A unified approach to the analysis of unidirectional and bi-directional parallel flow heat exchangers

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2 Scopus citations

Abstract

Virtually all sources devoted to heat exchanger theory, (in particular the heat transfer textbooks), start the analyses of the main thermal features of various heat exchangers by emphasizing the differences between the two basic flow arrangements: (i) the unidirectional parallel flow (in the literature often called parallel flow or co-current flow), and (ii) bidirectional flow (in the literature often called counterflow or counter-current flow). This is justified by a convincing argument that the two arrangements correspond to the two theoretical limits of performance. Namely, among all possible flow arrangements, the unidirectional flow is characterized with the smallest and the bi-directional with the largest effectiveness. Modeling of the two arrangements is, as a rule, performed simultaneously but separately. More importantly, the concept of heat exchanger effectiveness is usually introduced as the ratio of the heat transfer rate, exchanged in a given heat exchanger, and the maximum possible heat transfer rate that could be exchanged in a hypothetical bidirectional flow (counterflow) heat exchanger of an infinitely large thermal (and physical!) size.In contrast, this paper promotes a unified approach to both flow arrangements and advocates the use of the effectiveness definition based on a notion of the dimensionless outlet temperature of fluid stream. It is argued that this approach evades pedagogical drawbacks of formal integration of two mathematical models and, more importantly, eliminates the need for an introduction of a vague concept of 'infinitely large counter-current heat exchanger'. Instead, a unified analysis of a single model should be performed and the effectiveness should be introduced as a figure of merit that takes into account performance only of the actual heat exchanger. This approach leads to the same final results as the conventional one, but it follows methodologically a simpler path, without a need for an early introduction of vague (although plausible) thermodynamic concepts.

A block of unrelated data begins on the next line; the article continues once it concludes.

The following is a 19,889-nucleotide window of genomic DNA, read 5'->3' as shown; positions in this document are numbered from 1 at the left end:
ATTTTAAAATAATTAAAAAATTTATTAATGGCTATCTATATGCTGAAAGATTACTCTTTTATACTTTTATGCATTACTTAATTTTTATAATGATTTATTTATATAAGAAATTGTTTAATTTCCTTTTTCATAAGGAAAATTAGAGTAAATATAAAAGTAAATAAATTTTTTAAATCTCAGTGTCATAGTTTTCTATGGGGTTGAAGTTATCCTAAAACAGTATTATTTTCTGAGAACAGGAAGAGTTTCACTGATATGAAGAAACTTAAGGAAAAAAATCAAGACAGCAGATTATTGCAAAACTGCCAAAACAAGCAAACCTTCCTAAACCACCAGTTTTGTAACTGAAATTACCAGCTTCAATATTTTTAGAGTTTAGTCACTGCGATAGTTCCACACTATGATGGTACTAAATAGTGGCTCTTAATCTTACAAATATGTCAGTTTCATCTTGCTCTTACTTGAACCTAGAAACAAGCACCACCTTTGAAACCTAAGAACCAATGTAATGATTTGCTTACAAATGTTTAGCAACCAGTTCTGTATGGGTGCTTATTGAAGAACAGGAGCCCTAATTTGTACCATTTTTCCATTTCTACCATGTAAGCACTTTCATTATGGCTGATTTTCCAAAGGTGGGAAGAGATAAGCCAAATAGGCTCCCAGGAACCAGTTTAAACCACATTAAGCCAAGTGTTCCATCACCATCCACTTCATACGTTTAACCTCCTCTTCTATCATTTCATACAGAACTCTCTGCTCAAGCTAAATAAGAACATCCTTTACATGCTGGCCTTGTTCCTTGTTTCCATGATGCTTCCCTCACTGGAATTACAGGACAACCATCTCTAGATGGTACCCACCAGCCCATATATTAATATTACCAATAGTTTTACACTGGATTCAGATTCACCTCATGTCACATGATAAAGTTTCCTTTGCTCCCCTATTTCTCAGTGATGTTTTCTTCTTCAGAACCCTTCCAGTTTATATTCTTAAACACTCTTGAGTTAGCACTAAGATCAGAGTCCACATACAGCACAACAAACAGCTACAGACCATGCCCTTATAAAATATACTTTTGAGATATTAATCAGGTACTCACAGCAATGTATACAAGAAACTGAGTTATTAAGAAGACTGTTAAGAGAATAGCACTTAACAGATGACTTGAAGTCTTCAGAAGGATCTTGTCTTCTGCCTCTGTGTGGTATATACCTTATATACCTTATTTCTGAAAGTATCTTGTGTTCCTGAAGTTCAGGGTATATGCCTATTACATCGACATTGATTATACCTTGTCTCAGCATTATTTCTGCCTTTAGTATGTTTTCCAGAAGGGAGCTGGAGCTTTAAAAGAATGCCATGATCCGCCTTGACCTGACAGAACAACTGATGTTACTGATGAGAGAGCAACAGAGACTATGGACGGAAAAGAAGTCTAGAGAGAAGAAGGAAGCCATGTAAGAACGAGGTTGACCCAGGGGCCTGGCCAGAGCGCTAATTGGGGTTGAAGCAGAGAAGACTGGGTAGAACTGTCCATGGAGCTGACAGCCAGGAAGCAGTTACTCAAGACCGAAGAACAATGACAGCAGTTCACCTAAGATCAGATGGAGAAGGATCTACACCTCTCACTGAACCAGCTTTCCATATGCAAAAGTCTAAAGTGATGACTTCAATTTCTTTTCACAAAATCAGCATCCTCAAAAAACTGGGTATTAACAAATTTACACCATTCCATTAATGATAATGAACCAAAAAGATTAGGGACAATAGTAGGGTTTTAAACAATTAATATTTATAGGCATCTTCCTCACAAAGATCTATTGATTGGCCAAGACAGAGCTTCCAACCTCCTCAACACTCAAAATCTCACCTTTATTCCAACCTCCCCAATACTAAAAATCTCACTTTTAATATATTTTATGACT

Original languageEnglish
Pages (from-to)307-320
Number of pages14
JournalInternational Journal of Mechanical Engineering Education
Volume28
Issue number4
DOIs
StatePublished - Oct 11 2000

Bibliographical note

Publisher Copyright:
© 2000 SAGE Publications.

Keywords

  • effectiveness
  • heat exchangers
  • temperature distributions

ASJC Scopus subject areas

  • Education
  • Mechanical Engineering

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